In my previous post I mentioned I’d completed a few of the Windows Azure: Getting Started tutorials. The tutorials are ok as far as they go (displaying a single page) but when I tried launching my ZendFramework application to Azure I encountered a few issues.
1) Creating web.config
2) Getting URL Re-Writing to work
This post describes the process I went through to get my Basic application in the cloud. I am assuming some familiartiy with the tools which can be gained by completing “Deploy Your First Application With Windows Azure CLI Tools for PHP ” and “Deploying Your First PHP Application To Windows Azure“.
My application structre follows the standard structure created by Zend_Tool shown bellow.
SentimentEngine -application --models --controllers --views -modules --api ---controllers ---models ---views -library -public --img --css --js
Zend Framework requires all requests (apart from requests on files eg, img, js,css) to be routed through index.php in the public folder. The application is then bootstrapped and the response served by the aplication.
The Zend Framework library needs to be included.
Before following the steps bellow the project did not have a web.config or webrole.config, these are files used by Azure to deploy your application. The steps bellow will ensure you have the required files before deploying.
Using The Windows Azure Command Line Tool For PHP
The CLI Tools allow you to launch your project on Dev Fabric (a local staging version of App Fabric). I found the documentation of the tool to be a little light on the options and combinations of options required to launch a more complex application. So I’ll walk through the process step by step:
1) Open the SDK CLI as administrator (START > All Programms > Windows Azure SDK v1.3> Windows Azure SDK Command Prompt)
2) Navigate to C:\Program Files\WindowsAzureCmdLineTools4PHP (or wherever you installed to tool to).
3) Ensure the package.php script is working. Execute php package.php –help. If it is not go back to the tutorials above and trouble shoot.
4) I used the following command to deploy my application (lines added for clarity):
>> C:\Program Files\WindowsAzureCmdLineTools4PHP>php package.php
Project: Name of project. At first I encountered an error when using the name “TwitterSentimentEngine”. I tracked this down to be the size of the file names and paths generated by the tool where to long. I suggest using an abbrieviation like TSE to keep filenames nice and short.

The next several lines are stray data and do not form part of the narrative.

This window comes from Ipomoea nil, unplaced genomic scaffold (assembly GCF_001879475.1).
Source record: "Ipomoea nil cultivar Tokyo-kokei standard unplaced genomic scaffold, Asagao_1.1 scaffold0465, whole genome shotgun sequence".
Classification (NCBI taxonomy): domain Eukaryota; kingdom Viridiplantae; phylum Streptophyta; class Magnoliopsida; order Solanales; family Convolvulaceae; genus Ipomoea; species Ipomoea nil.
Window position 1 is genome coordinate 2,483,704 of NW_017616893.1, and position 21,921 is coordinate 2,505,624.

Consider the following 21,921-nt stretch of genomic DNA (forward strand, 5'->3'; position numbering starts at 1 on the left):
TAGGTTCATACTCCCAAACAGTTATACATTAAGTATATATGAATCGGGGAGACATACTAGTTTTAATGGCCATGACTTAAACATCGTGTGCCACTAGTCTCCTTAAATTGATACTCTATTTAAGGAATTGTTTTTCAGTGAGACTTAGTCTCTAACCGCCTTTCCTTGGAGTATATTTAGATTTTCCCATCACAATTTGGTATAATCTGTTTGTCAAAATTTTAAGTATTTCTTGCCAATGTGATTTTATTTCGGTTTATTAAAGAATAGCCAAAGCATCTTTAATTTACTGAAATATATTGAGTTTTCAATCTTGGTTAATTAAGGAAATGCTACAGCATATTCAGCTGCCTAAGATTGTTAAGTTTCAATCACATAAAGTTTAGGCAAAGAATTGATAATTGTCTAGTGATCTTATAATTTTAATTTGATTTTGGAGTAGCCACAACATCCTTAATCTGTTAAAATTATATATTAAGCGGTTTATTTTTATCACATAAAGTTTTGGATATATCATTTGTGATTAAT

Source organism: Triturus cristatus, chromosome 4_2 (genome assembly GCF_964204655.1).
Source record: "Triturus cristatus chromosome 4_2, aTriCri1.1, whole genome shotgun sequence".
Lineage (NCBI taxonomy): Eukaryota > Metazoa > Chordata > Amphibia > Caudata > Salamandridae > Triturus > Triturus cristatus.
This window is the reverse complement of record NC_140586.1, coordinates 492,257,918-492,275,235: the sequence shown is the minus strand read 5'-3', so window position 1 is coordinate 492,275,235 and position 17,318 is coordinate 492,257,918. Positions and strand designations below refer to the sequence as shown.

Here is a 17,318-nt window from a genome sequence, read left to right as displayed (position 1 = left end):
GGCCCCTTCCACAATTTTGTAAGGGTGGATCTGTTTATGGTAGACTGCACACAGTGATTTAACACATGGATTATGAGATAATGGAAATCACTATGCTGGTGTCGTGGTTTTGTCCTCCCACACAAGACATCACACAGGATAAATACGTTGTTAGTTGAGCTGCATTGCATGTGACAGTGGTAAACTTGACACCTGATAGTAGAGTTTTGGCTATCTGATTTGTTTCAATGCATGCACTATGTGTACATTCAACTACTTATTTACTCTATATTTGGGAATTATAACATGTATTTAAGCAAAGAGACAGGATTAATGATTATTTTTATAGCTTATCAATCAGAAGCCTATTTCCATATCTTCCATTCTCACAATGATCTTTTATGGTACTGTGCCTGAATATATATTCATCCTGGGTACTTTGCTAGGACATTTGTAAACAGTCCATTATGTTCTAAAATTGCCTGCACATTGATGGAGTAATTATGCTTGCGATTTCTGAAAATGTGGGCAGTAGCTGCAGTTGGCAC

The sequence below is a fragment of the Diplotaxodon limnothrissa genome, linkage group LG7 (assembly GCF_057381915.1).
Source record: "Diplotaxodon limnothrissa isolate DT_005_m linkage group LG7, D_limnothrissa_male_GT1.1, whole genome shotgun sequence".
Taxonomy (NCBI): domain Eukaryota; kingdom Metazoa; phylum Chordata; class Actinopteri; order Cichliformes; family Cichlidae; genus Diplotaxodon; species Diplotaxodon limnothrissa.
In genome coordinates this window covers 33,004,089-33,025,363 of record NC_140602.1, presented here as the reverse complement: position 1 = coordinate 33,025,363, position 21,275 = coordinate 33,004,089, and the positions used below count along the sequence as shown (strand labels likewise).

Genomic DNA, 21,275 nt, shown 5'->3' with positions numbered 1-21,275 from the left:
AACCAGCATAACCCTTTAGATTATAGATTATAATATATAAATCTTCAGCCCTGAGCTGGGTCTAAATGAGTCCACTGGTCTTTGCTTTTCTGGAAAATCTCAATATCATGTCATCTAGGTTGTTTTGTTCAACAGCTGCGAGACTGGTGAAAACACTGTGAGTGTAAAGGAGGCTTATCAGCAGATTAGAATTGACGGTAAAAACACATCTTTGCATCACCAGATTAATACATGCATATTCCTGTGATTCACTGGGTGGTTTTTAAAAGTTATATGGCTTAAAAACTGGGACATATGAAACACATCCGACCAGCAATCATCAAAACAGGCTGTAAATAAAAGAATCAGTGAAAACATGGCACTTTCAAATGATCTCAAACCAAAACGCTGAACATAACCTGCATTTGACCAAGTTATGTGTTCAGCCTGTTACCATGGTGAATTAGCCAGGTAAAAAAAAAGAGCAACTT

Source: This should contain the entire application. “SentimentEngine” in the folder layout above.
DefaultDoc: It is important to specify this when deploying an application with a more complex structure (in this case a public directory with application and library folder above the web root). The path is relative to the source directory specified above.
PHPRuntime: This is the directory where php.exe is located on your system.
CleanRebuild: Wipes previous versions of your app off the system while building the project.
RunDevFabric: Runs the application on the dev fabric after a sucessfull build.
At this point your application’s front page should appear in the browser however you’ll notice when you try and navigate away from the front page you will get a 404. This is becuase URL Re-Writing has not been configured.
Configure URL Re-Write
The URL Re-Write module is made available by default the Azure SDK ver 1.3 and above. However in order to make it work a customised web.config is required. At this point you won’t have a web.config in your projects source code, however one was generated by the build process when you built the application.
1) Navigate to C:\Users\<USERNAME>\AppData\Local\Temp\WACmdLineTools\<PROJECT_NAME>_Build\<PROJECT_NAME>_WebRole
2) Copy web.config and web.roleconfig and paste them into the project folder (in the case the folder “SentimentEngine” above).
3) The next step is to add a Re-Write rule to the web.config file. Juozas was nice enough to provide me with the required rule. It should be inserted into the web.config like so. Do note delete any other content from this file.
Note To Self: Get a code formatting and display plugin!!
The URL attribute of the <action> tag should match the defaultDocument used in the command to build you application on the CLI.
4) Repeat the build process outlined above. The tool will now use the web.config we just created. When the Dev Fabric is launched the application should redirect to the index page correctly, you should be able to navigate through all it’s pages.
5) Finally launch the application to the Application Fabric using the Windows Azure Development Portal as described in the second tutorial above.
Evaluation Of The Platform
- The Azure CLI Tool worked well. On most occasions it outputted high quality error messages (that gave me the information I needed to solve the issues). Although there were a few exceptions for example when the xml in the web.config was malformed.
- The Devfabric is like a personal cloud. I haven’t yet taped all its potential but being able to test an entire infrastructure on a developers machine is an excellent idea.
- The documentation for the tool accurelty describes how to get a really simple cloud application up and running. I wasn’t able to find documentation covering more complex app structures.
- As someone who deploys on apache and is used to editing .htaccess files the URL Re-Write module and the web.config approach is an entirley new product to me. Including specific examples on how to get this product up and running with the PHP CLI tools would really benefit me and other users getting their framework apps on Azure.
Although it took me a while to get my simple app on to Azure I’m now convinced that I’ll be able to deploy to the platform consitently in the future. In the coming weeks as the application matures I’ll need to add support for SQL Azure and also move the Zend Framework Library over to blob storage to reduce the build time of the aplication.